The funny thing is I’m not normally that kind of mom. I want my kids to be independent, have humble-bragged for years about my daughter entering preschool without turning back, just an arm thrown in the air as she headed to the sand table. Here she was again, confidently facing the unknown without me. This time for a week. I should have felt like I’d earned a parenting gold star. Instead, I listened to bad 80s pop and tried not to cry all the way back to St. Louis. In the Q&A for One Story issue #257, “Leo in Venice,” author Samantha Silva says, “we raise our kids to leave us, but our letting go is another thing.”

Learning what and how to let go is at the center of “Leo in Venice.” In this beautiful and heart-wrenching story, we’re introduced to Annie and her nearly grown son, Leo. Due to a chronic illness theirs is an uncommon relationship—one forged in pain, but also humor and wit and a wide acceptance of who the other person is and what they are capable of enduring. In short, it is a love story. But it is also the story of a breakup. By bringing the reader to the moment of goodbye, we witness Annie’s simultaneous support of and struggle to accept her son’s decision to leave. Set against the often mystical backdrop of Venice, a city that has long lived in their collective imaginations, Annie at last begins to see herself apart from her son.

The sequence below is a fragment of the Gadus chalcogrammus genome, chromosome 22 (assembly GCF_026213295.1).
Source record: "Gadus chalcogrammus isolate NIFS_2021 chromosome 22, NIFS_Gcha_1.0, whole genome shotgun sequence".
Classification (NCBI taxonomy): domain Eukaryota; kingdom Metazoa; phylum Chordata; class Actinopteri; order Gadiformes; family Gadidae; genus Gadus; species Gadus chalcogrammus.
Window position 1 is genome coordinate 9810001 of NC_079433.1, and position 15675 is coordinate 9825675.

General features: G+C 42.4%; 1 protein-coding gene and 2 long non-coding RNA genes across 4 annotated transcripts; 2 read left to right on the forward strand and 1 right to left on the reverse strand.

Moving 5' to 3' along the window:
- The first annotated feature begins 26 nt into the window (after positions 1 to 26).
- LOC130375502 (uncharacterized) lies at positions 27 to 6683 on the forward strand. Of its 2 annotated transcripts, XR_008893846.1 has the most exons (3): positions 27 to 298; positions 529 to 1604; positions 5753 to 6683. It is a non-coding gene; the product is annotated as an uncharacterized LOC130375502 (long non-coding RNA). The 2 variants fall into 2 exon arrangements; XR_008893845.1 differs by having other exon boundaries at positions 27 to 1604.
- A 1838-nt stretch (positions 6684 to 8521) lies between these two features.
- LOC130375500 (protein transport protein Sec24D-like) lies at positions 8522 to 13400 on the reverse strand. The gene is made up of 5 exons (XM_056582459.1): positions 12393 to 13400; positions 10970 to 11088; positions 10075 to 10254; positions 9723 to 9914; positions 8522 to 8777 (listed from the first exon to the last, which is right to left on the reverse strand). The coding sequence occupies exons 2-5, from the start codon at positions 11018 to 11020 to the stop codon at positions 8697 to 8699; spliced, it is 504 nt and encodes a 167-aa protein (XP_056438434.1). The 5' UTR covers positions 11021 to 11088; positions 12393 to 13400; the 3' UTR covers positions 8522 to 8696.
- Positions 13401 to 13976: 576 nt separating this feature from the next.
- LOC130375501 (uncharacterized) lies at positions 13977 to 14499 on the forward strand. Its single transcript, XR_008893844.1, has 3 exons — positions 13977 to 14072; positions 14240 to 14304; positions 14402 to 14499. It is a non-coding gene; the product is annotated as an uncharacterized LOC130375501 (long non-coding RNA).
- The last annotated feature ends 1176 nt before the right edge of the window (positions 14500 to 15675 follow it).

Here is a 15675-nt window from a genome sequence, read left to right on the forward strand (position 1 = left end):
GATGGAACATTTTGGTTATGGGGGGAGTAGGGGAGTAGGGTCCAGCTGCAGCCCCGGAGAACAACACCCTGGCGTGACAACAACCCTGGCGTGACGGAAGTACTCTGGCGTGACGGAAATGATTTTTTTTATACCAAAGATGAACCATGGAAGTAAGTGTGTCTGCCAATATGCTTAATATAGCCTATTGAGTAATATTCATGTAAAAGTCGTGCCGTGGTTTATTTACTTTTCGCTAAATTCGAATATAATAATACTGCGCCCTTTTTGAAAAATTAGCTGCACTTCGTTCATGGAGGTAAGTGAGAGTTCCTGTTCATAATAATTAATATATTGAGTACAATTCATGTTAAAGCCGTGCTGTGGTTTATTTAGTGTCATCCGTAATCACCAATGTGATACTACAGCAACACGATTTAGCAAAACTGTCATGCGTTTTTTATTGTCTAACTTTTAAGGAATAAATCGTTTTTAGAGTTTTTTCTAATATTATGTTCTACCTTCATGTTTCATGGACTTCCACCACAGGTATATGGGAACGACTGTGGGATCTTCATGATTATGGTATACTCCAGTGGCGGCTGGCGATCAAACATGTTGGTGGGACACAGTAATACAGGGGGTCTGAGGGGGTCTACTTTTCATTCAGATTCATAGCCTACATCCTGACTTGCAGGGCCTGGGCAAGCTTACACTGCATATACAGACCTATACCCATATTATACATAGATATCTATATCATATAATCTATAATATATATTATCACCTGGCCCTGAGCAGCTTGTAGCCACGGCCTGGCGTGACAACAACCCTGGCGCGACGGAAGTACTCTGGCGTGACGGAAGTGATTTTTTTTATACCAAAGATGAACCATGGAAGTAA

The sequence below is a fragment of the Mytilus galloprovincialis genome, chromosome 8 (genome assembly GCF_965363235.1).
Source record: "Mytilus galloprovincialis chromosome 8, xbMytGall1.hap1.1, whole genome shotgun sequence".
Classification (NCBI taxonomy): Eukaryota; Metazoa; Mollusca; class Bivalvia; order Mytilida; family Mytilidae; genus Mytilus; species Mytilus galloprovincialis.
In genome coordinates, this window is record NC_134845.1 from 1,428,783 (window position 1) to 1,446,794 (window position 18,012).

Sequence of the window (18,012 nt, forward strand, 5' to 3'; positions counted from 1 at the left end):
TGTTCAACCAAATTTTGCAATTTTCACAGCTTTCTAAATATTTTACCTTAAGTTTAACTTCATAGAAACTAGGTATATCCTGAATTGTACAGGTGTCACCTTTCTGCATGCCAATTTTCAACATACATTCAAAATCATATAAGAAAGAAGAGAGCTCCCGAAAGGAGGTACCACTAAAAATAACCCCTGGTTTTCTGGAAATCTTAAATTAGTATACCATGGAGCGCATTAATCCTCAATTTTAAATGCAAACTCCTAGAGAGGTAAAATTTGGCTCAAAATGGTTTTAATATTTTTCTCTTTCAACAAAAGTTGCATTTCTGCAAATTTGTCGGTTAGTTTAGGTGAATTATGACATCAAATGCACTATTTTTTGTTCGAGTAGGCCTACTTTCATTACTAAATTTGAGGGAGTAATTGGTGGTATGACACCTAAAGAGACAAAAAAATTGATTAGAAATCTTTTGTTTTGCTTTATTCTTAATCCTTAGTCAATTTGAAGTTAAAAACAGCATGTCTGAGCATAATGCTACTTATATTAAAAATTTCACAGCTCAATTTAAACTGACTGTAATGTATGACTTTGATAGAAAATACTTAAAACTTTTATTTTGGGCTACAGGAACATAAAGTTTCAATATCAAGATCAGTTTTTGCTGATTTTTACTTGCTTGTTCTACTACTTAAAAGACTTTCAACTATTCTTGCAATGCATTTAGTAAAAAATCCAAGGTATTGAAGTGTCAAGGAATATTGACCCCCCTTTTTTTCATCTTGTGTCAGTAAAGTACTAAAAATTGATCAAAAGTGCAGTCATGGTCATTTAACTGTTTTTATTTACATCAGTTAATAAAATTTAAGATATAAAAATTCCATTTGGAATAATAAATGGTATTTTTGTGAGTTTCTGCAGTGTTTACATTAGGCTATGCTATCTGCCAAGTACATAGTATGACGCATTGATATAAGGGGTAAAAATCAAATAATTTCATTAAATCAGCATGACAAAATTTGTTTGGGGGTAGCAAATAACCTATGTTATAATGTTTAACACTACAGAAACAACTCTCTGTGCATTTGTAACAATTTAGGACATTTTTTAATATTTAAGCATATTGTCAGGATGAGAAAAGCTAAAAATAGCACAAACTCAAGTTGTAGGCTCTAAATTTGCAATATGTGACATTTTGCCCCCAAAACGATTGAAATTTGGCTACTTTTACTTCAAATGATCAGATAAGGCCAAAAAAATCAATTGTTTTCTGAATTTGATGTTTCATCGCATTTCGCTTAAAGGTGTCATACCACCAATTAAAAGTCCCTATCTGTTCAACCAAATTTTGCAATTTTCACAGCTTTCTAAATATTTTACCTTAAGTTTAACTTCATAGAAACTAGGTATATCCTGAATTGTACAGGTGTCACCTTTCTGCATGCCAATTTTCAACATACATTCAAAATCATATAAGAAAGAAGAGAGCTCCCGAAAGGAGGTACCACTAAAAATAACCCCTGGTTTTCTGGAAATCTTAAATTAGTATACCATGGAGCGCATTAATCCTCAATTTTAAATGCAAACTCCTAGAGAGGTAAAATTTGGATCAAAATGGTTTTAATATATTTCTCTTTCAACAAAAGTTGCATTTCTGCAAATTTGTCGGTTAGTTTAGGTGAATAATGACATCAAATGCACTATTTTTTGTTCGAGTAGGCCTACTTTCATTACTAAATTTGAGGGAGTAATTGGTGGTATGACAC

By the end of the story we are left with the unsettling knowledge that it is our job to let our children go, and yet the impulse to hold on, to go back and ask for one more hug never goes away. It is an honor to introduce you to Samantha Silva, a gifted storyteller whose unflinching eye is tempered with compassion and levity.

Q&A by Karen Friedman

KF: Where did the idea for this story come from?